Second-Person Point of View Literary Definition and Examples

Glossary of Grammatical and Rhetorical Terms

Writing on paper

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The second-person point of view uses the imperative mood and the pronouns you, your, and yours to address readers or listeners directly.

Though the second-person point of view only rarely serves as a narrative voice in fiction, it does appear in letters, speeches, and other forms of nonfiction, including many types of business writing and technical writing.

Examples of Second-Person Point of View

  • "You have brains in your head. You have feet in your shoes. You can steer yourself any direction you choose. You’re on your own. And you know what you know. And YOU are the guy who’ll decide where to go." (Dr. Seuss, Oh, the Places You’ll Go! Random House, 1990)
  • "When you yourself put words on paper, remember that the most damning revelation you can make about yourself is that you do not know what is interesting and what is not. Don’t you yourself like or dislike writers mainly for what they choose to show you or make you think about? Did you ever admire an empty-headed writer for his or her mastery of the language? No. So your own winning literary style must begin with interesting ideas in your head. Find a subject you care about and which you in your heart feel others should care about." (Kurt Vonnegut, "How to Write With Style," 1982)
  • "Consider what you could do with a chip in your ​head that linked directly to the Internet: Within milliseconds, you could retrieve just about any piece of information. And with the collective knowledge of the Web at your disposal, you could quickly fill in your brain’s normal memory gaps—no one would ever guess you slept through that economics seminar." (Maria Konnikova, "Brain Hacking." The Atlantic, June 2015) 
  • "You, as an online consumer, are on your own. You cannot trust the Web’s gatekeepers to protect you from suspicious operators, nor can you rely on an undermanned Federal Trade Commission to keep the Internet’s millions of businesses in line. At least for now, every time you give your credit-card number to an unfamiliar online company, you will have to make a leap of faith." (Taylor Clark, "The Dark Lord of the Internet." The Atlantic, January/February 2014)
  • "You are a sculptor. You climb a great ladder; you pour grease all over a growing longleaf pine. Next, you build a hollow cylinder like a cofferdam around the entire pine, and grease its inside walls. You climb your ladder and spend the next week pouring wet plaster into the cofferdam, over and inside the pine. You wait; the plaster hardens. Now open the walls of the dam, split the plaster, saw down the tree, remove it, discard, and your intricate sculpture is ready: this is the shape of part of the air." (Annie Dillard, Pilgrim at Tinker Creek. Harper, 1974)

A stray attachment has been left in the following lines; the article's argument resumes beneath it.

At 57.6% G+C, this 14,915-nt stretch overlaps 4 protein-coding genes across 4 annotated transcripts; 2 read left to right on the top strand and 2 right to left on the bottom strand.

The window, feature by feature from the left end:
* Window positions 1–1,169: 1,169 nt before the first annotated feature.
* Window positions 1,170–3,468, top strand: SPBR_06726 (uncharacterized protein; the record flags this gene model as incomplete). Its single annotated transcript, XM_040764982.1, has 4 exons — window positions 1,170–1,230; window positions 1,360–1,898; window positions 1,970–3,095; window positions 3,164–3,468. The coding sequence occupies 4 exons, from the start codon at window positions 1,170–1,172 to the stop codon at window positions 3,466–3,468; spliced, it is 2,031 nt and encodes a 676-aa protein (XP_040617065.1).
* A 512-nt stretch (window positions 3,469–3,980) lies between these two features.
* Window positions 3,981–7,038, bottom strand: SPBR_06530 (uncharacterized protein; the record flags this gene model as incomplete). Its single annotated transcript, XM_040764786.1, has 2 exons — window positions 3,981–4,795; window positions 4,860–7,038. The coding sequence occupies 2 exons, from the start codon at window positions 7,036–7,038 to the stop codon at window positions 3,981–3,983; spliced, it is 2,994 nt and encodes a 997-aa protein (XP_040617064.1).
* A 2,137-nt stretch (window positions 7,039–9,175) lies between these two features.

The Conversational ​​You

    "The second-person pronoun (you) lets the author hook the reader as if in conversation. Call it cozy. Call it confiding. You is a favorite of the Plain English folks, who view it as an antidote to the stiff impersonality of legalese and urge bureaucrats to write as if speaking to the public." (Constance Hale, Sin and Syntax: How to Craft Wickedly Effective Prose. Random House, 2001)

    Overworking ​You

    "Careful not to let the 'you' character sound like an outtake from a Humphrey Bogart movie. The second person tone can easily slip into hard-boiled detective mode: 'You approach the door. You knock. You turn the knob. You hold your breath.' Vary your sentence constructions to avoid this pitfall." (Monica Wood, Description. Writer's Digest, 1995)

    Second-Person Point of View in Ads

    Here are some [ads] from the . . . New York Times:

    (1) You'll never read a book with greater interest. Earn 5% on your savings with our Golden Passbook Account.
    (2) Amsterdam is a whole lot more than charming canals and historic houses. There, by the beautiful zee, you can watch diamonds being cut, and do some cutting up of your own in some of Europe's sassiest cabarets.
    (3) Break out the frosty bottle, boys, and keep your collins dry!
    (4) Do you know which collar style suits you best? For example, do you need a lower collar? a higher collar? a quarter size collar? Perhaps you want a tapered waistline, or even, an in-between sleeve length.

    Throughout all advertising, whether jocular or not, there is an effort to buttonhole the reader by uses of language that promote a close relation with the speaker. The most obvious device in this direction is simple enough: the second-person pronoun. Note in all our examples the repetition of 'you,' 'your,' as well as the direct appeal of the imperative voice ('break out,' 'keep').

    In example 4 above, the stress on 'your' particular needs may be intended as especially flattering. In addition, observe those familiar devices of language that once again create the persona as an easy-going talker-fellow rather than as a writer-fellow. Contractions: 'you'll never read.' Colloquialisms: 'cutting up,' 'sassiest.' The list of short fragmented questions familiar in speech: 'a higher collar?' 'a quarter size collar'?" (Walker Gibson, Persona: A Style Study for Readers and Writers. Random House, 1969)